• Fines: A fine between $4,100 to $10,100
  • License Suspension: Revocation of license for five (5) years
  • Ignition Interlock Device (IID): IID installation for five (5) years

The minimum penalty can be doubled under the following circumstances:

  • When a motorist is discovered to have at least 0.15% BAC or more while driving or being in control of a vehicle;
  • If there was a minor under the age of 14 in the vehicle at the time of the offense;
  • Refusal to take a BAC test.

When Can You Drink and Drive in Alabama?

As previously said, everyone metabolizes alcohol differently. Men and women have distinct BAC levels. Women have a higher BAC compared to men.

The reason for men’s faster metabolism of alcohol is the alcohol dehydrogenase (ADH) enzyme levels in their stomachs and livers are known to be high. These enzymes primarily help with alcohol absorption. Therefore, men can process alcohol faster than women.

You can use the following information as a guide to determine the quantity of alcohol you can drink and drive in Alabama.

However, please keep in mind that while the information below is based on studies, it may not apply to everyone because people react differently to alcohol.

How Many Beers Can You Have and Drive in Alabama?

Drink beer and drive in Alabama

According to this BAC chart, a man weighing around 63 kg (140 lbs) can have a BAC level of 0.02% after consuming one 12-ounce (350 ml) beer.

A woman who drinks the same quantity of beer and has the same weight can have a BAC level of 0.03%.

Following the BAC chart, you can find that the lower a person’s weight, the greater his BAC after drinking alcohol.

One to two bottles of beer are usually enough to stay within Alabama’s legal BAC limit.

How Much Wine Can You Drink and Drive in Alabama?

Given the same example above, consuming two glasses of wine is sufficient to stay within the permitted BAC threshold in Alabama. One standard glass of wine (142 ml/5oz) can contain up to 12% alcohol.

How Much Whiskey or Vodka Can You Drink and Drive in Alabama?

One shot of spirits is equivalent to 44 ml (1.5 oz).

Consuming one shot of spirits can bring a 63 kg (140 lbs) man’s blood alcohol content to 0.03%.

On the other hand, a woman with the same weight can have a BAC level of 0.03% after drinking the same quantity.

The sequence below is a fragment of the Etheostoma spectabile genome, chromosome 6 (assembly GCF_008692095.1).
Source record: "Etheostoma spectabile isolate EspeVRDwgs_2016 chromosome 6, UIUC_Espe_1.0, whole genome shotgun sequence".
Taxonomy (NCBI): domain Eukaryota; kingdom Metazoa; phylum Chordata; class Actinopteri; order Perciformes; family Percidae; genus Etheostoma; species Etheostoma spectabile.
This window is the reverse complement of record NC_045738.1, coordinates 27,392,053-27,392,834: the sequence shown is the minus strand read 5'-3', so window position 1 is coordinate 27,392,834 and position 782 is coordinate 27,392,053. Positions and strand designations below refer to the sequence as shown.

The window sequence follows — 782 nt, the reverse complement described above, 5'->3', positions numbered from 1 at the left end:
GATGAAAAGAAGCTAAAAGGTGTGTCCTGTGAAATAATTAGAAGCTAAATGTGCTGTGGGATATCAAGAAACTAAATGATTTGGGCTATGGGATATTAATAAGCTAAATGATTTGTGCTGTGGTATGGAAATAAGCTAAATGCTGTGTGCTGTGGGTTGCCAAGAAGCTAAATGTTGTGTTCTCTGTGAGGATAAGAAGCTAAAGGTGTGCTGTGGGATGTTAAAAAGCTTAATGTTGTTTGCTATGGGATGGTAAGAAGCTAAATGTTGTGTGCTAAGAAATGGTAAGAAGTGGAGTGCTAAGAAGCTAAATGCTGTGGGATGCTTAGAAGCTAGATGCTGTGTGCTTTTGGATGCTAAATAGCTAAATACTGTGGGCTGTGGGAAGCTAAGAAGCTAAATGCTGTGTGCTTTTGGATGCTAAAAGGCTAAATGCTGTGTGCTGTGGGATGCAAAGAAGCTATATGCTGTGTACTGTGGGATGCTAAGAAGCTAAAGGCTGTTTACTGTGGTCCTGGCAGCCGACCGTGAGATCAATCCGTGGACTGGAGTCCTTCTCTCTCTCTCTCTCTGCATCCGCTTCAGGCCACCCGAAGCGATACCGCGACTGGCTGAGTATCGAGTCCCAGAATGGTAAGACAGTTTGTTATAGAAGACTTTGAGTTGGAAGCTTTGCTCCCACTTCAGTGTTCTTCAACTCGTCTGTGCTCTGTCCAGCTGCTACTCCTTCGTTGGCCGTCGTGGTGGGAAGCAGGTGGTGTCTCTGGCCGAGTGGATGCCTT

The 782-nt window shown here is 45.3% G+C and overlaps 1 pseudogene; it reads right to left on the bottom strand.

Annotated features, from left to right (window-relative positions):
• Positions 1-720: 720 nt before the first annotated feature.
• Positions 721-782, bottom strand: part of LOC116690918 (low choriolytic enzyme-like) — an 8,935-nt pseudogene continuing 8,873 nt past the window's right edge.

If you have to drive after drinking, one to two shots of spirits is more than enough.

Sticking to Impaired Driving Laws in Alabama

Safe driving is vital. Everyone must remember that drunk driving is dangerous for all motorists on the road.

There are other alternative methods to travel if you are intoxicated. You may consider hailing a cab, booking an Uber, or call a friend and ask to drive you to your destination.

If you can’t avoid driving after drinking, ensure your BAC level is below the state’s legal limit. You must also know you are still alert and capable of driving.

After drinking, the best and safest option is to avoid driving. You can never be sure of your BAC, even if you only had a few drinks and feel confident in your driving abilities. Because everyone reacts differently to alcohol, only a breathalyzer can accurately assess your BAC level.

Awareness of impaired driving rules and regulations is also vital. We recommend visiting Alabama’s official website to stay updated.

About the author

Ashley Cresswell

Ashley Cresswell is a former phlebotomist with a passion for road safety. During her time as a phlebotomist, Ashley administered over 1000 blood alcohol tests to impaired drivers and was shocked to discover that many of them were simply uninformed about the legal limits for driving under the influence. As a result, Ashley conducted extensive research on scientific studies and local laws to bring drivers a comprehensive resource on drink and drive limits from around the world.